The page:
Scalar machines

make scalar will simply remove all the message-passing calls in a graceful manner allowing you to run your code on scalar machines without requiring use of an mprun or mpirun startup script. The timing functions will still work.


If you are using the MP_Lite syntax, and need to run on a platform not specifically supported here, you can always compile MP_Lite using make mpi to run on top of MPI provided it is installed. In this way, you can use the MP_Lite syntax without sacrificing any portability. Do not try to run MPI programs on top of MP_Lite that has been compiled using 'make mpi', as the two levels of MPI will conflict. Make sure to specify the proper MPI include path and library when linking your code to the libmplite.a library.

Testing MP_Lite

make pong will compile and link the pong.c test code. To run this, use the mprun command in the MP_Lite/bin directory.

mprun -np 2 -h host1 host2 pong

This will start pong running between host1 and host2. Type mprun -usage for a more complete listing of the mprun options.

Linking your code

Once MP_Lite has been compiled, simply compile your code and link in the MP_Lite library libmplite.a. The pong.c test case above should provide you with an example of this. If you are running your code with MP_Lite syntax on top of MPI (you compiled with make mpi), you will also need to link in the MPI library.

Running your code

mprun -np N -h host1 [host2 ...] program args

mprun has many options that make it easy to specify the hosts to run your code on. Each time it is run, it generates a file .mplite.config with the information from the command line. This file contains the number of processors on the first line, the number of network cards on the second line for workstation/PC clusters ( > 1 means channel bonding), the program name and arguments next, followed by a list of the hostnames.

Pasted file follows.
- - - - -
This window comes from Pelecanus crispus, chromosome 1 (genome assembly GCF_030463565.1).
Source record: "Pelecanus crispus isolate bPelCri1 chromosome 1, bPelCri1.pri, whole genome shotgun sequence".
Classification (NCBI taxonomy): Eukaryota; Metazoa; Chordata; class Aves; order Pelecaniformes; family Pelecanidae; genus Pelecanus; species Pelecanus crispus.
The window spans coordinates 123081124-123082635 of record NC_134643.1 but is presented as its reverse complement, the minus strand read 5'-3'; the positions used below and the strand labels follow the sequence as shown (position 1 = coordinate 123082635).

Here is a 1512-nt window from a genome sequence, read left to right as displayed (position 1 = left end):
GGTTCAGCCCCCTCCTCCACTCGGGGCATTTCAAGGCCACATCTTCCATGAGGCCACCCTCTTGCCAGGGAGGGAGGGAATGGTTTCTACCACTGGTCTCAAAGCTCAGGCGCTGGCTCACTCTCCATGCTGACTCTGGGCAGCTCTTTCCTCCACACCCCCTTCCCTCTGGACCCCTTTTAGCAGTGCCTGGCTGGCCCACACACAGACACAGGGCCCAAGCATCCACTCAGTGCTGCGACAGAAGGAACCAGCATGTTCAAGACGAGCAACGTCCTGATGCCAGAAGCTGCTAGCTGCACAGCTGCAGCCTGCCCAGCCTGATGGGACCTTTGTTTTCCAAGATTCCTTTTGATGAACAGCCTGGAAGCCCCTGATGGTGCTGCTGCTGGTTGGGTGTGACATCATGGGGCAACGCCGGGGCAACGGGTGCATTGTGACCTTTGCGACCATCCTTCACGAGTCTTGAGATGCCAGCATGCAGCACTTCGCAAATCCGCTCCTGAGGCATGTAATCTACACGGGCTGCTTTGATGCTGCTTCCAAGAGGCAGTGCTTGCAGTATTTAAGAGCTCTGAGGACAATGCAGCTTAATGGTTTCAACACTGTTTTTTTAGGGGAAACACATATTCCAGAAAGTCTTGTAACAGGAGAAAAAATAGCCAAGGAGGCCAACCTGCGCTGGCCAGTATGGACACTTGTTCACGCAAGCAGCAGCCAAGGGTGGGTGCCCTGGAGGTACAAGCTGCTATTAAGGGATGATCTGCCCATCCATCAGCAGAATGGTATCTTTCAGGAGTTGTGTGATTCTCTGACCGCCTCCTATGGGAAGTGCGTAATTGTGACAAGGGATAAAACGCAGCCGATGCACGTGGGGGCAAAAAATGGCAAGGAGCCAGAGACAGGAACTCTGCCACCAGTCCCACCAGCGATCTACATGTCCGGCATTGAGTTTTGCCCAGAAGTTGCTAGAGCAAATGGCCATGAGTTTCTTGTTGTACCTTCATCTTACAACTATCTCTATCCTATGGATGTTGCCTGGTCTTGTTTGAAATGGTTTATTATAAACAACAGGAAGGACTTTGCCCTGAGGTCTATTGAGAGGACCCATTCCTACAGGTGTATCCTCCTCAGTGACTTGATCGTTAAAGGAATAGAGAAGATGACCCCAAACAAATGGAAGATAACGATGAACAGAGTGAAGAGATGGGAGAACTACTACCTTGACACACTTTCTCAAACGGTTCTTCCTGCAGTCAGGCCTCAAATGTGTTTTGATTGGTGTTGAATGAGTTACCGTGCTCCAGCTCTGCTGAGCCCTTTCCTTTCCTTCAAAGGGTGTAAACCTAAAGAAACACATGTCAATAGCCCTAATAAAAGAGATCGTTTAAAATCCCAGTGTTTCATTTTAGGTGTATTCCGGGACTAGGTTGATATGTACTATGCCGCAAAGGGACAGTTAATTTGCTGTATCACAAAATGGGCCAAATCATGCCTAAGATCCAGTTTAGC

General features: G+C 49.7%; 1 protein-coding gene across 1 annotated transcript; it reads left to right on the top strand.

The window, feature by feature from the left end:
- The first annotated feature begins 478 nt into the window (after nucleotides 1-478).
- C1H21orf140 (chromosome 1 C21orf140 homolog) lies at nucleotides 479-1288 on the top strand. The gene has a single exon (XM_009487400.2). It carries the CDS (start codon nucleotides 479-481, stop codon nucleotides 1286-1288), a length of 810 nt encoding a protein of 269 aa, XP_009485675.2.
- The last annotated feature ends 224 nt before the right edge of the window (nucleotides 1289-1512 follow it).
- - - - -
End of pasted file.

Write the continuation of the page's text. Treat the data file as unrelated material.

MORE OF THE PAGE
Subsequent mprun commands will start by reading the existing .mplite.config file, overriding any parameters with those specified on the command line. In other words, if you want to run the same configuration as you did last time, simply type mprun with no parameters. If you want to change only one part, such as running with the same host list but with fewer nodes, simply specify the new number of nodes (mprun -np new_N).

You can tell mprun to start from an alternate configuration file using the -c parameter. mprun -c alternate_config ... would start with a config file other than the default .mplite.config.

For workstation/PC clusters where the node names are similar but incremented (node0, node1, ...), you can specify an anchor point instead of listing all hostnames (mprun -np N -a node3 prog args would run on N nodes starting with node3).

For SMP systems where the hostname is the same, you can just specify the number of processes to start and the hostname once.
mprun -np N -smp hostname prog args would run N processes on hostname.

For running on top of MPI (MP_Lite compiled with make mpi), you can still use mprun to launch your code. Simply use -mpi as the first parameter then do the rest normally (mprun -mpi -np N ...). This will only work with the newer versions of MPI which can handle the machine list in the command line. For older versions, mprun -mpi2 is set up to use the -arch command with the machine list in machines.LINUX. You can modify the mprun script to fit your system if desired. You may, of course, launch your code using mpirun instead if you desire.